LAS VEGAS — Put "Bernie Bros" on the back-burner.
It's the army of sobrinos and sobrinas — the Spanish words for nephews and nieces — who should strike fear in the hearts of Bernie Sanders' rivals for the Democratic presidential nomination and party elites after he ran up the score among Latino voters in the Nevada caucuses Saturday. Rep. Alexandria Ocasio-Cortez, D-N.Y., and other Latino backers of Sanders refer to him fondly as their "tío," or uncle.
Sanders was the choice of 54 percent of Hispanic caucus-goers Saturday on his way to steamrolling to the most convincing victory of the primary season, according to an NBC entrance poll. His closest competitor, former Vice President Joe Biden, racked up 14 percent, with no other candidate cracking double digits.
Those results signaled that the energy Sanders has poured into building a more diverse coalition than his failed 2016 campaign is paying off at just the right time. He can now stake the first claim — less than two weeks before the "Super Tuesday" contests in 14 states — to having won a state where white, Hispanic and black voters are all represented in substantial numbers.
"If you can’t put two out of those three together, you should start figuring out your exit plan," Rep. Ruben Gallego, D-Ariz., said of most of Sanders' rivals — excluding Biden and former New York Mayor Mike Bloomberg — in a telephone interview.
Gallego added that he is "not surprised" that Sanders performed so well because the candidate and his campaign learned from missteps in 2016 and organized early and effectively in the Latino community.
The outcome among Hispanic voters here could easily portend success for Sanders in delegate-rich California and other heavily Hispanic states and congressional districts coming up on the primary calendar. At the same time, Sanders has closed Biden's lead with African-American voters to 31 percent to 29 percent nationally, according to an NBC/Wall Street Journal poll released Friday.
"In Nevada we had just put together a multi-generational, multi-racial coalition which is going to not only win in Nevada, it's going to sweep this country," Sanders said at a rally in El Paso, Texas, Saturday night.
For Democratic party elites who oppose Sanders because they detest his brand of progressive politics — he calls himself a democratic socialist — time may be running out to stop a gathering Sanders storm. He has now won the popular vote in the first three contests, clearly appeals to a cross-section of the party's electorate and is far better organized than the critics who have failed to coalesce behind an alternative candidate.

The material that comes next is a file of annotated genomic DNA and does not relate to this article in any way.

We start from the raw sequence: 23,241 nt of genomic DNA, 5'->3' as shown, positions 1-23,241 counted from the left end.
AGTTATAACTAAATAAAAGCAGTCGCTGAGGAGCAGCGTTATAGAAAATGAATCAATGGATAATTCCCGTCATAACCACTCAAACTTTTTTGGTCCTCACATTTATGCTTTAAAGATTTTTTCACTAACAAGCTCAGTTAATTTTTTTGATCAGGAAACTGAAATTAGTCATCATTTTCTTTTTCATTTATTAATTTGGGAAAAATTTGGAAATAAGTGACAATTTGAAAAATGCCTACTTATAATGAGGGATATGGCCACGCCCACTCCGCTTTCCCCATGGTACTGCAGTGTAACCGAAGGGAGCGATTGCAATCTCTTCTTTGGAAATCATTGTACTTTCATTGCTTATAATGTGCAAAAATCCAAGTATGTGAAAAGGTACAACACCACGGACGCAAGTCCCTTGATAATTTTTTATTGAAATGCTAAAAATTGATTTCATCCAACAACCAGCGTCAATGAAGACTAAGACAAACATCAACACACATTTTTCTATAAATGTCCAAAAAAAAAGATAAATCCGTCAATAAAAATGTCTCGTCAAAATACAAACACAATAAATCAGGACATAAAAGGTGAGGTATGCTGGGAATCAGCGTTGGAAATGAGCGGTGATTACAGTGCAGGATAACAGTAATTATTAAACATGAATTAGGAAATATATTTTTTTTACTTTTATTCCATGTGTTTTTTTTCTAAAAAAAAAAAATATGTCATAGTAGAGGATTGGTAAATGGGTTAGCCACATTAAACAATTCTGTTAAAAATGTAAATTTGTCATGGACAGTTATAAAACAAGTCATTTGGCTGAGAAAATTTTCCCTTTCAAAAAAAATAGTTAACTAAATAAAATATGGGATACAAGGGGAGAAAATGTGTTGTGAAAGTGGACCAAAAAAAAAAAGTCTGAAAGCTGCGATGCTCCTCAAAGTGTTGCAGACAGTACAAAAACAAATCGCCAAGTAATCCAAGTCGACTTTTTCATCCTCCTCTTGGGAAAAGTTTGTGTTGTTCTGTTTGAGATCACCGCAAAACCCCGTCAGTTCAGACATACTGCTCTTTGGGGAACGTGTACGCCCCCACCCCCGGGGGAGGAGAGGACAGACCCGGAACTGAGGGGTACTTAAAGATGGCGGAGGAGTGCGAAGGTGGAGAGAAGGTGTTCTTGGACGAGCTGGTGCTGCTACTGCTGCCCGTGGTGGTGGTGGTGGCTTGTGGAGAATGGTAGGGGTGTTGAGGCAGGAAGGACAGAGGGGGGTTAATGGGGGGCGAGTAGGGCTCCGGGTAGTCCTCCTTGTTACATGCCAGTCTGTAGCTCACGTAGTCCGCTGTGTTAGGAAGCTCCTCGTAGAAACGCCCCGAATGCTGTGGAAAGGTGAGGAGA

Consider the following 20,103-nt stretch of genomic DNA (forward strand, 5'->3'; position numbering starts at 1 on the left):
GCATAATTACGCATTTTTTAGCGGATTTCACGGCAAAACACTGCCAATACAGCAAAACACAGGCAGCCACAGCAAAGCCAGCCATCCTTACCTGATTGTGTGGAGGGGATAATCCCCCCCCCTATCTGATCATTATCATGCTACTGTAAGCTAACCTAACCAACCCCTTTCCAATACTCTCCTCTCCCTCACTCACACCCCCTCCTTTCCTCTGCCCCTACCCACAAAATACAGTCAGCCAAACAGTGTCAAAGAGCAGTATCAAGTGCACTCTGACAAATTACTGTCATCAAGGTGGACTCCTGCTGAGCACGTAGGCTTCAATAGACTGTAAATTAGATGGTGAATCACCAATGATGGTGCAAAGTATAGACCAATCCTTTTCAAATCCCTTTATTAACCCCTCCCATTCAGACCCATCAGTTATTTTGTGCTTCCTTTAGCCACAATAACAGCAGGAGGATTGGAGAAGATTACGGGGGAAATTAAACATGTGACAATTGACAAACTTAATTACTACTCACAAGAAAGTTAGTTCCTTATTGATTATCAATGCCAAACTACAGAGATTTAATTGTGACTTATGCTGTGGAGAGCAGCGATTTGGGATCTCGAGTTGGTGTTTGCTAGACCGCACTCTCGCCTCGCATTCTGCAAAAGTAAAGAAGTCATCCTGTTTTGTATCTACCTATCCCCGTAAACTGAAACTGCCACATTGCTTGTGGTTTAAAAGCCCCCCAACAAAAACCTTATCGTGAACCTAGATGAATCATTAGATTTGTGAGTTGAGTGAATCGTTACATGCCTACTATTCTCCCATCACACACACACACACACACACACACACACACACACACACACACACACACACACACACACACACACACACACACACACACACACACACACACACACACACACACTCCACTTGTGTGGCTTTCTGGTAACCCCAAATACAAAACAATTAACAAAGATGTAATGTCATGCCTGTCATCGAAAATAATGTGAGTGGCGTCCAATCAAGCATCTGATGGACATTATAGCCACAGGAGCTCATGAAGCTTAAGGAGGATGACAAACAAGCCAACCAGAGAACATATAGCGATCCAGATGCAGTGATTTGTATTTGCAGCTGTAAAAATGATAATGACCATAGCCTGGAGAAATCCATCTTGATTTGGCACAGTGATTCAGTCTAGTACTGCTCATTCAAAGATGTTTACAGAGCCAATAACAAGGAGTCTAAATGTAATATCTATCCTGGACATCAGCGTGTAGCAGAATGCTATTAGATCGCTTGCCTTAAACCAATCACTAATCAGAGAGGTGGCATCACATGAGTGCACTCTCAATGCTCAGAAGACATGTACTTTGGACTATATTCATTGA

A Biden campaign official, anticipating a second-place finish here, used similar logic to make the case that the former vice president is best positioned to win the nomination and defeat President Donald Trump.
"Our coalition is clear and it’s a coalition that looks like the Democratic Party," the official said on the condition of anonymity. "If Democrats want to choose a nominee who can build the broad coalition we have to build to beat Donald Trump, it’s clear that Biden is their candidate."
Biden edged Sanders 34 percent to 28 percent among African American caucus-goers here Saturday, according to the NBC entrance poll, with billionaire Tom Steyer coming in third at 17 percent and Massachusetts Sen. Elizabeth Warren in fourth at 12 percent.
Sanders was the choice of 30 percent of white caucus-goers, followed by former South Bend, Indiana, Mayor Pete Buttigieg at 19 percent. Biden registered fifth most-popular with white caucus-goers, trailing the 14 percent apiece for Warren and Sen. Amy Klobuchar, D-Minn.
Now, Sanders and the rest will head to South Carolina — via a handful of other states — for the Feb. 29 primary there. That's the last contest before the March 3 mega-primary, and it's the first state where black voters are expected to constitute a majority of the electorate. Biden was once seen as an overwhelming favorite in South Carolina, but Sanders' strength has put the state in play, according to recent polling.
Most Democratic party insiders once dismissed the idea that the combination of a committed bloc of Sanders voters and parity among other candidates would prevent any contender from winning the nomination outright by accumulating a majority of delegates before this summer's convention. Now, many of Sanders' critics see that scenario as their best hope of derailing Sanders.
In Nevada, the cross-section of support for him, especially among the Latino voters to whom he has paid so much attention since his 2016 defeat, suggests that he's pretty much on the track he envisioned for his campaign.